On the Trail of Oregon

Ahhhh, my first day of the holiday season vacation!   Of course, this just means I swap career work items for honey do work items but it sure feels great to be able to sleep in a bit.  Knowing all the things I have to get done over this break, figured it would be prudent to get some December posts out of the way.  So, I bring you today’s featured feathered friend.
Oregon Junco - Nevada

I took this while out hiking the Red Rock Canyon in Nevada (outside of Las Vegas).  We’ve been there a couple of times now and based on the previous posts and some that are still in the hopper, I must say it has produced a surprising number of checks in the bird list – add in the marks gained from Henderson and Nevada has been very very good to me – they obviously have better wildlife than they do politicians.   For those not aware, this particular specimen comes from the Dark-Eyed Junco family.  Their long black hood is pretty distinctive in the birding arena.  The Dark-Eyed Juncos have been featured on the blog a number of times now (links here, here and here).  Because of they are relatively common (they show up in droves here every Winter).  I usually don’t get too excited about capturing them but as a rule, “never pass up a bird shot”.  Once again this principle has likely led to a new mark in the bird list.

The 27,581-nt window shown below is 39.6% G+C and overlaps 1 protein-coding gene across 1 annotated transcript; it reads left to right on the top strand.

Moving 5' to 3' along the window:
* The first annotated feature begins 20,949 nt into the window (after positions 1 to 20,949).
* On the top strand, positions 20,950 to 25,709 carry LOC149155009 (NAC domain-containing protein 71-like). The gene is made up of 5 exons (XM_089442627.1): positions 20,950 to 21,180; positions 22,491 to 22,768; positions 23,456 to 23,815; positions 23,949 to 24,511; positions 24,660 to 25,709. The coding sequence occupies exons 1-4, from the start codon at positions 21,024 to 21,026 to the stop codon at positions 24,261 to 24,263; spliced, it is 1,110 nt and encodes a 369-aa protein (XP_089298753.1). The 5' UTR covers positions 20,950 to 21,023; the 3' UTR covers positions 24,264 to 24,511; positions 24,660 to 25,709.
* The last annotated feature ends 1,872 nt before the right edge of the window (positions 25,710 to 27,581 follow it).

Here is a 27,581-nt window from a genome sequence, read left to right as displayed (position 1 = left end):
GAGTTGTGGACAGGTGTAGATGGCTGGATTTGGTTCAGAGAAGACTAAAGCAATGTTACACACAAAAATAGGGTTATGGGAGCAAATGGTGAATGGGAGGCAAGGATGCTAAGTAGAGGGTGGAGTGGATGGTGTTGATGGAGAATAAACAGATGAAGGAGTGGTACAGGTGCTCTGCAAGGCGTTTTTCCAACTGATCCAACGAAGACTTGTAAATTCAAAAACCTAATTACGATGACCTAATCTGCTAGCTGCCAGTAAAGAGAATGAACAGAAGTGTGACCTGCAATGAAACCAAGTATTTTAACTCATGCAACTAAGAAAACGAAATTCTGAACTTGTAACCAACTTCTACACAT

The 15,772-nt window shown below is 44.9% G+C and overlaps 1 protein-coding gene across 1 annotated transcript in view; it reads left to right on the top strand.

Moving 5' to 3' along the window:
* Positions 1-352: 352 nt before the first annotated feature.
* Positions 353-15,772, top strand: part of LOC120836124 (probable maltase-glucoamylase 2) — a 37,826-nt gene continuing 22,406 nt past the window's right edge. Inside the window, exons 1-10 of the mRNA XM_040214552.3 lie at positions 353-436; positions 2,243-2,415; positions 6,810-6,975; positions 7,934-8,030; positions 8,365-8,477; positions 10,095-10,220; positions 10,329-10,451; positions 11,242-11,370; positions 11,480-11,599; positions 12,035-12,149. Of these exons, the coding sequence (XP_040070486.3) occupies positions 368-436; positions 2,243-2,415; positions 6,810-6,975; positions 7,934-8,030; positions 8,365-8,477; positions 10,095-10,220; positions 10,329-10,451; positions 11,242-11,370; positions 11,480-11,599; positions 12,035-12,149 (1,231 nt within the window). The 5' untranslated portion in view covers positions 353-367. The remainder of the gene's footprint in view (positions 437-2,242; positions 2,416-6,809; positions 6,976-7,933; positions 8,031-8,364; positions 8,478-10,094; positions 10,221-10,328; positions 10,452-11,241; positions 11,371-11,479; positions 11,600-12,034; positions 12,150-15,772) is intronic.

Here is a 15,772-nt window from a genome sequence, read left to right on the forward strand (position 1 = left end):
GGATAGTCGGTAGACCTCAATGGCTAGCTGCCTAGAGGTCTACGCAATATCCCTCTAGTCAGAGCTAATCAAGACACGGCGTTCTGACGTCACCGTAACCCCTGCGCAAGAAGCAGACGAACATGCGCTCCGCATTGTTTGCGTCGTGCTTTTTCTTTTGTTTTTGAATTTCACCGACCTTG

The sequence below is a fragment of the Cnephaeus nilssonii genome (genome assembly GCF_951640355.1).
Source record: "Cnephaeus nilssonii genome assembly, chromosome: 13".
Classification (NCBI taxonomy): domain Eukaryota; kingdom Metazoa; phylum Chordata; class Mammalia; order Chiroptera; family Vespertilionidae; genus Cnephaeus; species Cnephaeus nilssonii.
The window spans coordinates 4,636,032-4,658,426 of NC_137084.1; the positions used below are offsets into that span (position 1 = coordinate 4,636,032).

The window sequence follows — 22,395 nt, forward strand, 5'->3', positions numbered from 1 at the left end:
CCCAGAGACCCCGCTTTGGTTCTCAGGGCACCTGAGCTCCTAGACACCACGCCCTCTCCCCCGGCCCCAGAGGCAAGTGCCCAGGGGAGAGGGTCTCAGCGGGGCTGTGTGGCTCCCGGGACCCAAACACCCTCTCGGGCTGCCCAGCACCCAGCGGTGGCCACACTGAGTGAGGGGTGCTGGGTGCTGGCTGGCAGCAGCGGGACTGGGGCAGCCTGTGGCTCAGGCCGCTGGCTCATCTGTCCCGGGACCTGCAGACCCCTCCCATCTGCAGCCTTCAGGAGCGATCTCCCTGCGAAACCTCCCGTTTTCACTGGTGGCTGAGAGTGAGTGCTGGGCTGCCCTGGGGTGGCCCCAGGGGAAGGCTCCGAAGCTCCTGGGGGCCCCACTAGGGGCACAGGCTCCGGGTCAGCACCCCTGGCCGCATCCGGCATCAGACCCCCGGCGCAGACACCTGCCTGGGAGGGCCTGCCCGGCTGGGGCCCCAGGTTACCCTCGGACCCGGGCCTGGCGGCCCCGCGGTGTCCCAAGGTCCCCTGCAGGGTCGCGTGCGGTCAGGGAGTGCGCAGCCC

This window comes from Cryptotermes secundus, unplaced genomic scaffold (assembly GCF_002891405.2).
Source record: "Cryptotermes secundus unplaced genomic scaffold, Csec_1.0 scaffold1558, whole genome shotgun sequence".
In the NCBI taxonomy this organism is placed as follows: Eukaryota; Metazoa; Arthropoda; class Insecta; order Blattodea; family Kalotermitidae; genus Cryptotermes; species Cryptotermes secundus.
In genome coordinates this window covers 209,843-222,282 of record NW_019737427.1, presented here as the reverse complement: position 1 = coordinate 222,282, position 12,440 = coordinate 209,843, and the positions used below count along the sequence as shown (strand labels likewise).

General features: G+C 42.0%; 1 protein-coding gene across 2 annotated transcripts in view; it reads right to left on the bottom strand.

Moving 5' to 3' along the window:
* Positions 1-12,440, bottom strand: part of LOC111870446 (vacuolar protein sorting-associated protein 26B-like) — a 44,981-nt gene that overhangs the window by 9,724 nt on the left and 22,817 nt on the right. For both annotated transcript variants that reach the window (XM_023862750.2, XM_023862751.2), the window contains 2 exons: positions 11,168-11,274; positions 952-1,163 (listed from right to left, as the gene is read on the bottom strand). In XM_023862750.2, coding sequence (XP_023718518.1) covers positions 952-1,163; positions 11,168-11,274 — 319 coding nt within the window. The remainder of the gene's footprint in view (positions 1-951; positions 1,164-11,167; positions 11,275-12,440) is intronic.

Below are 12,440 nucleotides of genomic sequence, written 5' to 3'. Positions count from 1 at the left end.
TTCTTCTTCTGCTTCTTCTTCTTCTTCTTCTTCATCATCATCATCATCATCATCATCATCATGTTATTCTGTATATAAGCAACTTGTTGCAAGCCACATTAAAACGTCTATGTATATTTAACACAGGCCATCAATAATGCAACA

Oregon Junco - Nevada

If you look at the specimens in the links above or live in the Midwest you are familiar with one variation of the Dark-Eyed Junco – the Slate Colored group.  They are aptly named in that they are pretty much dark gray colored from head and top feathering through to the tail. Typically they have a white underbelly with some variation in gender.  There is a White-Winged group, a Gray-Headed group and a Pink-Sided group to name a few, but none of those variations have the distinctive executioner hood.  It is this specific feature that led me to the determination that this is an Oregon group Dark-Eyed Junco.

Hit the jump to see a couple more pictures of the Junco (a different one to be specific) and learn a few facts about this little bird.

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